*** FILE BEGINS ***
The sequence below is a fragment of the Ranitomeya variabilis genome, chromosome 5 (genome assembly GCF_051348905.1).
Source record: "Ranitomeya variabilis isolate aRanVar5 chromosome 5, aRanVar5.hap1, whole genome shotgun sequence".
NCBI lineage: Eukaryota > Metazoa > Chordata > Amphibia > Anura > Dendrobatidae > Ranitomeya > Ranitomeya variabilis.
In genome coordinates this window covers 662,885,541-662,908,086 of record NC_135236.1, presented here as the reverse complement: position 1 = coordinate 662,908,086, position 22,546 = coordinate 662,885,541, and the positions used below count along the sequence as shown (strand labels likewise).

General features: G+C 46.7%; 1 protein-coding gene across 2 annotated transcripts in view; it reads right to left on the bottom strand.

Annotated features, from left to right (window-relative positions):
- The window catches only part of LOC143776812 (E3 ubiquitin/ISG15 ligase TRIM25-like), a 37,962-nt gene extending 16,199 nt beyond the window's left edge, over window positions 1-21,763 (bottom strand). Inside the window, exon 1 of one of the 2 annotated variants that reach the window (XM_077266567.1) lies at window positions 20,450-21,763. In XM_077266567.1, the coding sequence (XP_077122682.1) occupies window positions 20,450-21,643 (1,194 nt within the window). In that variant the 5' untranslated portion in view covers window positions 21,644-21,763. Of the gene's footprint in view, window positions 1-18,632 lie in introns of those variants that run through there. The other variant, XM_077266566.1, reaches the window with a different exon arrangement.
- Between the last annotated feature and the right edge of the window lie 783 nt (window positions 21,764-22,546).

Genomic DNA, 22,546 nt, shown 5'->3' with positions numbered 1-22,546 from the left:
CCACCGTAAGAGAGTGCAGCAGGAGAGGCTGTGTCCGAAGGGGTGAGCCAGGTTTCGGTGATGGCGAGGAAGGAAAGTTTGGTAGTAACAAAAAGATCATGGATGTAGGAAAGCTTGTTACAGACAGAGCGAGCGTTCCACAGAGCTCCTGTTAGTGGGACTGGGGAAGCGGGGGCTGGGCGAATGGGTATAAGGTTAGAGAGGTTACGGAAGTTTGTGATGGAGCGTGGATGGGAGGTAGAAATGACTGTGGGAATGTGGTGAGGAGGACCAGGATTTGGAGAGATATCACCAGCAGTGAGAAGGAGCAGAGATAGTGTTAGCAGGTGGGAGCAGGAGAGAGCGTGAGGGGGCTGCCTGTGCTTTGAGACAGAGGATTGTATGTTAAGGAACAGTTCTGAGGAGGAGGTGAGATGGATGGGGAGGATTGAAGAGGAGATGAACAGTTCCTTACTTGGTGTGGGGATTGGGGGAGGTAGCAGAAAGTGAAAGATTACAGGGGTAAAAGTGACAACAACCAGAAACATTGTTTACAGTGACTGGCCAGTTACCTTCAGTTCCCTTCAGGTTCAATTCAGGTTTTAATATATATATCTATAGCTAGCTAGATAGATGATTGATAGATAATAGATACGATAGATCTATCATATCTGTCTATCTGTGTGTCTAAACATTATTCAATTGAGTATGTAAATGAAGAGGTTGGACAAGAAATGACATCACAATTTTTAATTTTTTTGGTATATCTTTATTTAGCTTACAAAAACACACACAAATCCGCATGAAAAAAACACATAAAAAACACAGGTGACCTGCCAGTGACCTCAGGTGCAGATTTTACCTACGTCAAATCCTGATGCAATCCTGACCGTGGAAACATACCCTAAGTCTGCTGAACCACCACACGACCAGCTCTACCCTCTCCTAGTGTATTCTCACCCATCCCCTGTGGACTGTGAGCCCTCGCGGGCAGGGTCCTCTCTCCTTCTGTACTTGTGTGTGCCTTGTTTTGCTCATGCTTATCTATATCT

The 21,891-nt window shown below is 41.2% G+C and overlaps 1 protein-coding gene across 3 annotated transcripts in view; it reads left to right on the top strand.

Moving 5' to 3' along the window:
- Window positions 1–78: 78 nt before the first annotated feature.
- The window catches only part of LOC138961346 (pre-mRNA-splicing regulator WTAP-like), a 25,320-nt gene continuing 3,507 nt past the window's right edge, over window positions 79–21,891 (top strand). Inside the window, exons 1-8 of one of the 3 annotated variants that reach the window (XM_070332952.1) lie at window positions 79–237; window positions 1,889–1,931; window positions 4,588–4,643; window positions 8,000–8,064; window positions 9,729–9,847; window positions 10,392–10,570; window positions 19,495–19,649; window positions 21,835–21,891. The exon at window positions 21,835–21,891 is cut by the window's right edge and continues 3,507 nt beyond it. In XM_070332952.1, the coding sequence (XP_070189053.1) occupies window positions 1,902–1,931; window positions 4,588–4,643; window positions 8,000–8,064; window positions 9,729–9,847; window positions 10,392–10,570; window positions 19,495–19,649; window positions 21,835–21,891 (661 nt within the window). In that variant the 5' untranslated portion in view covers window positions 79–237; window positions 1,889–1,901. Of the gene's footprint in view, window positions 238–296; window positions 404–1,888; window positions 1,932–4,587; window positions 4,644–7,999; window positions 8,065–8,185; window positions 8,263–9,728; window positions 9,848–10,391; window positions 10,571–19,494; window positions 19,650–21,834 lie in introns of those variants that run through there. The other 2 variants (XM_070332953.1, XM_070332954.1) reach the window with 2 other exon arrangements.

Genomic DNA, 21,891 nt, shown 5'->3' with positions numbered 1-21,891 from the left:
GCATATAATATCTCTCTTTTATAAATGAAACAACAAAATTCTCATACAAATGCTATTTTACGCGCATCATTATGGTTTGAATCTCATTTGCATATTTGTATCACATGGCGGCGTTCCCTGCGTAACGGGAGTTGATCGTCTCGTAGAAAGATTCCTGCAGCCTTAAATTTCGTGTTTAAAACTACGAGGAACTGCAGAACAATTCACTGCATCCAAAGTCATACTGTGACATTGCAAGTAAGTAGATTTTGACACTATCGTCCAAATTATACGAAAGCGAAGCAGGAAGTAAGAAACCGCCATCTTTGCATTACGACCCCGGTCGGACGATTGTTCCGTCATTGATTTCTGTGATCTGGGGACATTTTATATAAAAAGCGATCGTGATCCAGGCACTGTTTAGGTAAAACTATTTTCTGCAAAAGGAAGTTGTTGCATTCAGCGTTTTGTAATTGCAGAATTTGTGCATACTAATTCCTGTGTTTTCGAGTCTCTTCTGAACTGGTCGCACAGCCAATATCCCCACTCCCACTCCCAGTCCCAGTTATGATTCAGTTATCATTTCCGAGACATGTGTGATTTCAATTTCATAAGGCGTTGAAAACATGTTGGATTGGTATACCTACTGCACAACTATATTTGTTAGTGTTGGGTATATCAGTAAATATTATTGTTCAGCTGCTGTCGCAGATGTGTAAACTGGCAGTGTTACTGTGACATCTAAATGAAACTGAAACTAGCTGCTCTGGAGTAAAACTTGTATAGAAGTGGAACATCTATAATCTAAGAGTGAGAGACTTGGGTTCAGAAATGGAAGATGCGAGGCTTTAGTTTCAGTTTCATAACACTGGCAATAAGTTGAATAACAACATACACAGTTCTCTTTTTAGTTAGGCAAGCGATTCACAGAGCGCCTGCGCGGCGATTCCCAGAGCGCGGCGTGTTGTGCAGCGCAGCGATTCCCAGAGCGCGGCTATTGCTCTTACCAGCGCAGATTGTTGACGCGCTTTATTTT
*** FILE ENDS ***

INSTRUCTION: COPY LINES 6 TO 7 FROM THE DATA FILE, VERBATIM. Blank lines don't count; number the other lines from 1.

Annotated features, from left to right (window-relative positions):
- The window catches only part of LOC143776812 (E3 ubiquitin/ISG15 ligase TRIM25-like), a 37,962-nt gene extending 16,199 nt beyond the window's left edge, over window positions 1-21,763 (bottom strand). Inside the window, exon 1 of one of the 2 annotated variants that reach the window (XM_077266567.1) lies at window positions 20,450-21,763. In XM_077266567.1, the coding sequence (XP_077122682.1) occupies window positions 20,450-21,643 (1,194 nt within the window). In that variant the 5' untranslated portion in view covers window positions 21,644-21,763. Of the gene's footprint in view, window positions 1-18,632 lie in introns of those variants that run through there. The other variant, XM_077266566.1, reaches the window with a different exon arrangement.